op1 *= op2 
op1 = op1 * op2 
/= 
op1 /= op2 
op1 = op1 / op2 
%= 
op1 %= op2 
op1 = op1 % op2 
&= 
op1 &= op2 
op1 = op1 & op2 
= 
op1 = op2 
op1 = op1  op2 
^= 
op1 ^= op2 
op1 = op1 ^ op2 
<<= 
op1 <<= op2 
op1 = op1 << op2 
>>= 
op1 >>= op2 
op1 = op1 >> op2 
>>>= 
op1 >>>= op2 
op1 = op1 >>> op2 
Other operators
The following table lists the other operators that the Java programming language
supports.
Operator 
Description 
?: 
Shortcut ifelse statement 
[] 
Used to declare arrays, create arrays, and access array elements 
. 
Used to form qualified names 
(params) 
Delimits commaseparated list of parameters 
(type) 
Casts (converts) a value to the specified type 
new 
Creates a new object or a new array 
instanceof 
Determines whether its first operand is an instance of its second operand 
The ?: operator is a conditional operator that is shorthand for an ifelse statement:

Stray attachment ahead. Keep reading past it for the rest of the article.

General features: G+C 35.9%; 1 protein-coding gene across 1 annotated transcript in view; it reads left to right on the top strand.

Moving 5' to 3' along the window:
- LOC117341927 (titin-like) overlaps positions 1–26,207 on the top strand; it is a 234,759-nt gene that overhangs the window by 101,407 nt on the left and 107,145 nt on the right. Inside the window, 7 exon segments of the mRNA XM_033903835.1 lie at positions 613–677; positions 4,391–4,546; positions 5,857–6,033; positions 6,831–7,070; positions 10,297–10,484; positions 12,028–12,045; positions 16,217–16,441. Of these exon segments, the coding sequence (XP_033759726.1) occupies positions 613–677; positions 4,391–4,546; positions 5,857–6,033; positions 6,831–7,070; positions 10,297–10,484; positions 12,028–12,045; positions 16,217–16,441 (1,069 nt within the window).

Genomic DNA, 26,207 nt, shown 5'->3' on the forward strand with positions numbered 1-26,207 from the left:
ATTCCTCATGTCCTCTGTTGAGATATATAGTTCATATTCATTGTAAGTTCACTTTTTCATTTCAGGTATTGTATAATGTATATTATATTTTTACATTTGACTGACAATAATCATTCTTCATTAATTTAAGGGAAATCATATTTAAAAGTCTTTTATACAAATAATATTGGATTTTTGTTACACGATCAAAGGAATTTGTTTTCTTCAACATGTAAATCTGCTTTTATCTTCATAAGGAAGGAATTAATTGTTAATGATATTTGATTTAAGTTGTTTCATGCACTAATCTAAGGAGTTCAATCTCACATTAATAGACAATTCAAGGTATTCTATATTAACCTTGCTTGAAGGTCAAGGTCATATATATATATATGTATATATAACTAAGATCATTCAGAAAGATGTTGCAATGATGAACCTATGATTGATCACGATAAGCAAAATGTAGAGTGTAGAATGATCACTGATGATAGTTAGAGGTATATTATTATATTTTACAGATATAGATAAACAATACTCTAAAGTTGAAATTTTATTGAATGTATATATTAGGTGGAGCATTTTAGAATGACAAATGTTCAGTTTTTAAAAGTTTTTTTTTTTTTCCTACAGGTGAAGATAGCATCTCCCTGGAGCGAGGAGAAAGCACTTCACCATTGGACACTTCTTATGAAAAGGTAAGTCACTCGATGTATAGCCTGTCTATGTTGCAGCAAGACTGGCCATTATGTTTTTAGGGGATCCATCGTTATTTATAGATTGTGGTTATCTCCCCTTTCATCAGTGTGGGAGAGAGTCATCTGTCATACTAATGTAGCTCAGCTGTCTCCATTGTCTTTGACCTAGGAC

op1 ? op2 : op3
The ?: operator returns op2 if op1 is true or returns op3 if op1 is false.
You use square brackets to declare arrays, to create arrays, and to access a particular
element in an array. Here's an example of an array declaration:
float[] arrayOfFloats = new float[10];
The previous code declares an array that can hold ten floating point numbers. Here's
how you would access the 7th item in that array:
arrayOfFloats[6];
Note that array indices begin at 0.
The dot (.) operator accesses instance members of an object or class members of a
class.
The (type) operator casts (or "converts") a value to the specified type.
You use the new operator to create a new object or a new array. Here's an example of
creating a new Integer object from the Integer class in the java.lang package:
Integer anInteger = new Integer(10);
The instanceof operator tests whether its first operand is an instance of its second.
op1 instanceof op2
op1 must be the name of an object and op2 must be the name of a class. An object is
considered to be an instance of a class if that object directly or indirectly descends from that
class.